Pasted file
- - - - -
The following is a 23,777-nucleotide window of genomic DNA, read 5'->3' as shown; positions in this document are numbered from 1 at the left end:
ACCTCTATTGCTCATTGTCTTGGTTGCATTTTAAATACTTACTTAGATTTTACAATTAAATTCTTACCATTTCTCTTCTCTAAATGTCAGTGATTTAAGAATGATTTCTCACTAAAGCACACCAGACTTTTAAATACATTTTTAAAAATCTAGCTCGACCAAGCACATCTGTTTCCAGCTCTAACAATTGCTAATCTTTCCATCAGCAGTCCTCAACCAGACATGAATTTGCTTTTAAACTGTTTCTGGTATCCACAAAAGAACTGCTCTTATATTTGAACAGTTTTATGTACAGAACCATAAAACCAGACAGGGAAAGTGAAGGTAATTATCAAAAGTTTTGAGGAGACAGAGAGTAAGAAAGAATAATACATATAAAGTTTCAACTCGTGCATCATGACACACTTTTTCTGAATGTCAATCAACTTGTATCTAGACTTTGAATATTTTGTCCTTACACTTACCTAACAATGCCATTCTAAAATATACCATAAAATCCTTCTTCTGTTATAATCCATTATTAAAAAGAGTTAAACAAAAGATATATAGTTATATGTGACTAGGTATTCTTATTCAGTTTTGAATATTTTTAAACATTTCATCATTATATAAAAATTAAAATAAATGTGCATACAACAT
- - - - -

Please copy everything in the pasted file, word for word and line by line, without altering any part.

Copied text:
The following is a 23,777-nucleotide window of genomic DNA, read 5'->3' as shown; positions in this document are numbered from 1 at the left end:
ACCTCTATTGCTCATTGTCTTGGTTGCATTTTAAATACTTACTTAGATTTTACAATTAAATTCTTACCATTTCTCTTCTCTAAATGTCAGTGATTTAAGAATGATTTCTCACTAAAGCACACCAGACTTTTAAATACATTTTTAAAAATCTAGCTCGACCAAGCACATCTGTTTCCAGCTCTAACAATTGCTAATCTTTCCATCAGCAGTCCTCAACCAGACATGAATTTGCTTTTAAACTGTTTCTGGTATCCACAAAAGAACTGCTCTTATATTTGAACAGTTTTATGTACAGAACCATAAAACCAGACAGGGAAAGTGAAGGTAATTATCAAAAGTTTTGAGGAGACAGAGAGTAAGAAAGAATAATACATATAAAGTTTCAACTCGTGCATCATGACACACTTTTTCTGAATGTCAATCAACTTGTATCTAGACTTTGAATATTTTGTCCTTACACTTACCTAACAATGCCATTCTAAAATATACCATAAAATCCTTCTTCTGTTATAATCCATTATTAAAAAGAGTTAAACAAAAGATATATAGTTATATGTGACTAGGTATTCTTATTCAGTTTTGAATATTTTTAAACATTTCATCATTATATAAAAATTAAAATAAATGTGCATACAACAT